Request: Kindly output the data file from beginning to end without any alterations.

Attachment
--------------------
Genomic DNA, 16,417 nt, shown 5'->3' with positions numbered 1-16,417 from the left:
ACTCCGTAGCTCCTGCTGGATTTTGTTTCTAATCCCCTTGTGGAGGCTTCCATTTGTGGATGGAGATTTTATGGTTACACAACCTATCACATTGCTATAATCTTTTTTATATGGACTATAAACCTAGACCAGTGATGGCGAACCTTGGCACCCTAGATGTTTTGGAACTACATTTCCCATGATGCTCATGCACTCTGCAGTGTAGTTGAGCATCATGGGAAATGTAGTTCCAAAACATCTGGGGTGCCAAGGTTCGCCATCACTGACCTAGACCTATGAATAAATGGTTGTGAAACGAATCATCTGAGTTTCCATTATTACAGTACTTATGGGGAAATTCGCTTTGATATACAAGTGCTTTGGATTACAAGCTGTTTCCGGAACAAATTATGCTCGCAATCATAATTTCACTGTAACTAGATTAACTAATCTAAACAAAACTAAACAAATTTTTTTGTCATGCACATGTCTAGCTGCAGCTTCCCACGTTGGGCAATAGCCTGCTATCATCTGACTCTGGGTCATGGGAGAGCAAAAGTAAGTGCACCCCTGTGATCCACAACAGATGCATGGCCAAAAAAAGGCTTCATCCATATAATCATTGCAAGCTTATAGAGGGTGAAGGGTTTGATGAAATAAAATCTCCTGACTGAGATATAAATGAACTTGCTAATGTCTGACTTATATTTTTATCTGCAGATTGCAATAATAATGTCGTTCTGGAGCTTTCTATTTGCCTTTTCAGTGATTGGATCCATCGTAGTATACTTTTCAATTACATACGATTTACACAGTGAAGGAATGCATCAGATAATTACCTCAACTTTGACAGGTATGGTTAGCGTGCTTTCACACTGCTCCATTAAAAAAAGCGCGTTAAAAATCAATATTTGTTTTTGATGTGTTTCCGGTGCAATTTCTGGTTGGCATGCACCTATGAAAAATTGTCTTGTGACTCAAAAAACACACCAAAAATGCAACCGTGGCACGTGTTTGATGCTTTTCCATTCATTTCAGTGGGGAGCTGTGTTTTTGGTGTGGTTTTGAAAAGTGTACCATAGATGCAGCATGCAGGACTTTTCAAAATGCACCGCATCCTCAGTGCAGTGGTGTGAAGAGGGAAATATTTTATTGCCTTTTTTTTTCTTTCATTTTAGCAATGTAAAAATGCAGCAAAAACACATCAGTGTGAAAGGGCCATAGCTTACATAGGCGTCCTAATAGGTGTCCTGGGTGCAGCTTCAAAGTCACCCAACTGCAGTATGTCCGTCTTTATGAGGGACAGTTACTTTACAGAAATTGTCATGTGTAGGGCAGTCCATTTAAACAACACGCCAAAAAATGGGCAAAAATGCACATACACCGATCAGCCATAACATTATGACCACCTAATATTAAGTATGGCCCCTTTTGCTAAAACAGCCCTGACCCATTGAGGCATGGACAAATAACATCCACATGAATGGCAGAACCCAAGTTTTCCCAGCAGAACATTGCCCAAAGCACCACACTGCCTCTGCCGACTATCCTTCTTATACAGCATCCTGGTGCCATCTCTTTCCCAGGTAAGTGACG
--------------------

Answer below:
Genomic DNA, 16,417 nt, shown 5'->3' with positions numbered 1-16,417 from the left:
ACTCCGTAGCTCCTGCTGGATTTTGTTTCTAATCCCCTTGTGGAGGCTTCCATTTGTGGATGGAGATTTTATGGTTACACAACCTATCACATTGCTATAATCTTTTTTATATGGACTATAAACCTAGACCAGTGATGGCGAACCTTGGCACCCTAGATGTTTTGGAACTACATTTCCCATGATGCTCATGCACTCTGCAGTGTAGTTGAGCATCATGGGAAATGTAGTTCCAAAACATCTGGGGTGCCAAGGTTCGCCATCACTGACCTAGACCTATGAATAAATGGTTGTGAAACGAATCATCTGAGTTTCCATTATTACAGTACTTATGGGGAAATTCGCTTTGATATACAAGTGCTTTGGATTACAAGCTGTTTCCGGAACAAATTATGCTCGCAATCATAATTTCACTGTAACTAGATTAACTAATCTAAACAAAACTAAACAAATTTTTTTGTCATGCACATGTCTAGCTGCAGCTTCCCACGTTGGGCAATAGCCTGCTATCATCTGACTCTGGGTCATGGGAGAGCAAAAGTAAGTGCACCCCTGTGATCCACAACAGATGCATGGCCAAAAAAAGGCTTCATCCATATAATCATTGCAAGCTTATAGAGGGTGAAGGGTTTGATGAAATAAAATCTCCTGACTGAGATATAAATGAACTTGCTAATGTCTGACTTATATTTTTATCTGCAGATTGCAATAATAATGTCGTTCTGGAGCTTTCTATTTGCCTTTTCAGTGATTGGATCCATCGTAGTATACTTTTCAATTACATACGATTTACACAGTGAAGGAATGCATCAGATAATTACCTCAACTTTGACAGGTATGGTTAGCGTGCTTTCACACTGCTCCATTAAAAAAAGCGCGTTAAAAATCAATATTTGTTTTTGATGTGTTTCCGGTGCAATTTCTGGTTGGCATGCACCTATGAAAAATTGTCTTGTGACTCAAAAAACACACCAAAAATGCAACCGTGGCACGTGTTTGATGCTTTTCCATTCATTTCAGTGGGGAGCTGTGTTTTTGGTGTGGTTTTGAAAAGTGTACCATAGATGCAGCATGCAGGACTTTTCAAAATGCACCGCATCCTCAGTGCAGTGGTGTGAAGAGGGAAATATTTTATTGCCTTTTTTTTTCTTTCATTTTAGCAATGTAAAAATGCAGCAAAAACACATCAGTGTGAAAGGGCCATAGCTTACATAGGCGTCCTAATAGGTGTCCTGGGTGCAGCTTCAAAGTCACCCAACTGCAGTATGTCCGTCTTTATGAGGGACAGTTACTTTACAGAAATTGTCATGTGTAGGGCAGTCCATTTAAACAACACGCCAAAAAATGGGCAAAAATGCACATACACCGATCAGCCATAACATTATGACCACCTAATATTAAGTATGGCCCCTTTTGCTAAAACAGCCCTGACCCATTGAGGCATGGACAAATAACATCCACATGAATGGCAGAACCCAAGTTTTCCCAGCAGAACATTGCCCAAAGCACCACACTGCCTCTGCCGACTATCCTTCTTATACAGCATCCTGGTGCCATCTCTTTCCCAGGTAAGTGACG